Aug 30, 2017
This last year I adopted a dog, a scruffy grey schnauzer mix. I call him Pip. I talk to Pip all the time. But I don’t expect Pip to talk back to me, and I don’t think about what Pip calls himself. Maybe I should. The rhetorical power of non-human animals, this week on Mere Rhetoric.
Welcome to Mere Rhetoric, a podcast for beginner and indisers about the people, ideas and movements who have shaped rhetprical history. I’m Mary Hedengren
Today we start a new type of episode of Mere Rhetoric. In the past, I’ve given you the low-down on books and movements, scholars and terms, and now I’m going to expand on that to give you the heads-up on some of the most recent issues of major journals in the field. Consider it a sort of Reading Rainbow, a teaser-taster of what’s showing up in rhetorical scholarship today.
Reading journals is one of those activities that I was encouraged to do when I first became a grad student in rhetoric and I’m always surprised how useful what I read ends up being: sometimes I find scholarship that relates directly to what I’m working on, sometimes I find stuff that comes up in conversation, but it’s rare that I regret reading an issue. I recommend reading them to everyone interested in the field, partially because it gives a good sense of what our field actually is these days.
The first issue I’m going to feature, I’m willing to admit though, is a little weird. It’s a the special issue of Rhetoric Society Quarterly that came out this summer, and special issue usually means that there’s a theme that all of the articles are about, but even this special issue is special--it’s a Quote rhetorical bestiary unquote. A bestiary is a sort of encyclopedia of the animals, usually loose on the science and loaded on moralizing for a human world, but this rhetorical bestiary is specifically trying to break away from a human-centric orientation towards entering with animals more on their terms.
Within the bestiary, there are mini-essays on children raised by wolves, salmon spawning, a town full of roosting vultures and the cunning of snakes. These essays are an unusual lot for a scholarly journal: rich, imaginative, personal and poetic. They are grounded in theory, but are also beholden to activism, creative writing, and --as might be expected--animal behaviorism. One impetus for this collection is the 25th anniversary of George A. Kennedy’s “A Hoot in the Dark” article in Philosophy and Rhetoric.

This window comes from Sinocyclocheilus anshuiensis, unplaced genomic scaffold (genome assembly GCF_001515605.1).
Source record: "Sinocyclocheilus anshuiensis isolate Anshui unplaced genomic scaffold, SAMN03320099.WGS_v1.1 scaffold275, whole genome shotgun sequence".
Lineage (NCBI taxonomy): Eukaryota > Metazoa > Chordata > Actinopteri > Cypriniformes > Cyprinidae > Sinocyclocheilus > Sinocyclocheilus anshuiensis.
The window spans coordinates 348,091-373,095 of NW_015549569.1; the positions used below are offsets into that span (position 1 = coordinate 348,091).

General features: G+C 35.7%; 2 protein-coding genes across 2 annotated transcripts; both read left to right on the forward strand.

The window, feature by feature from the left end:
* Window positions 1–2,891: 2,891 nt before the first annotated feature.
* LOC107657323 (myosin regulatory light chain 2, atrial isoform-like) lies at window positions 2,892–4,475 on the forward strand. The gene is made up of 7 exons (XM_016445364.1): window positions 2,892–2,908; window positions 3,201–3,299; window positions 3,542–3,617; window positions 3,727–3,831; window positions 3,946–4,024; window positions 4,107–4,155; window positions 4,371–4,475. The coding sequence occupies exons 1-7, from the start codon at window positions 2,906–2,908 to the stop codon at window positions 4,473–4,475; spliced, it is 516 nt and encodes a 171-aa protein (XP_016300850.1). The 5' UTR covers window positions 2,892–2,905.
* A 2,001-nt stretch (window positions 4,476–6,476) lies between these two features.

Kennedy’s “Hoot in the Dark” isn’t included here, but it’s worth checking out on its own merits. George Kennedy was a tweedy classical rhetorician, translating, for example, the definite edition of Aristotle’s rhetoric. So it was a bit of surprise in 1992, when he argued that rhetoric is not an exclusively human endeavour, but that rhetoric “is manifest in all animal life and [that] existed long before the evolution of human beings” (4)... for instance “A rattlesnake’s rhetoric consists of coiling or uncoiling itself, threatening to strike and rattling its tail, which other creatures hear, even though a rattle-snake [sic] is itself deaf” (13). Pretty wild stuff. And the response, as Diane Davis writes in her afterward for the bestiary, “was to basically wonder what Kennedy had been smoking” (277).
But even if Kennedy’s work was out of character, some rhetorical scholars embraced the non-human animal turn. For instance Debra Hawhee, who also writes an afterword for the issue, has written such works like Rhetoric in Tooth and Claw and Moving Bodies, which explores “the places in rhetorical theory that are infested with nonhuman animals” (“towards a bestial rhetoric” 86). Looking at non-human animal rhetoric is a humbling practice that opens up our field and colors our received rhetorical traditions.
That being said,I was most impressed by the foreword by Alex C. Parrish and the afterwards by Hawhee and Diane Davis. Davis’ afterward is espeically illuminating in highlighting that “there is no single, indivisible line between ‘the human’ and ‘the animal’” (278). She also provides a useful dichotomy between two threads in researching non-human animals in rhetoric. One is “studying human discourses about other animal species” --the way we use non-human animals in our human rhetoric--while the other involved “engaging the specific rhetorical practices of other species” (279). This latter area of research is particularly interesting to me.
When Pip barks at a strange dog, or drops his ears backwards, or lulls his tongue out in a squinty-eyed smile, he is using symbols just as effectively as Burke’s “symbol using (symbol making and symbol misusing)” human agent. I mean, I can testify that he symbol misuses all the time, especially in his clumsy attempts to make friends at the dog park. Dogs are especially interesting because they are attuned to cross species communication: for millenia, they’ve been learning to read our weird symbols, like me pointing to Pip’s crate, and respond with their own communication, like Pip’s resulting “hangdog” expression. It’s almost like he’s telling me “I don’t want to go to my room.” But sometimes when you discuss communication with, or among, animals, you’ll be accused of anthropomorphism. Certain, I don’t think Pip communicates the same things in the same ways as he would if he were another human, but, as Davis points out, instead of throwing around accusations of anthropomorphism, we would be better served by recognizing that communication is beyond the “anthro” and rather something inherent in creatures that live in proximity with other creatures.
If you have a great dog story, or other kind of animal communication story, why not drop us a line at Mererhetoricpodcast@gmail.com? Also, let me know what kind of journals you’d like me to be checking in with. I can’t promise I’ll read every issue of every rhetoric journal for you because there’s a lot out there--and you don’t have to take my word for it.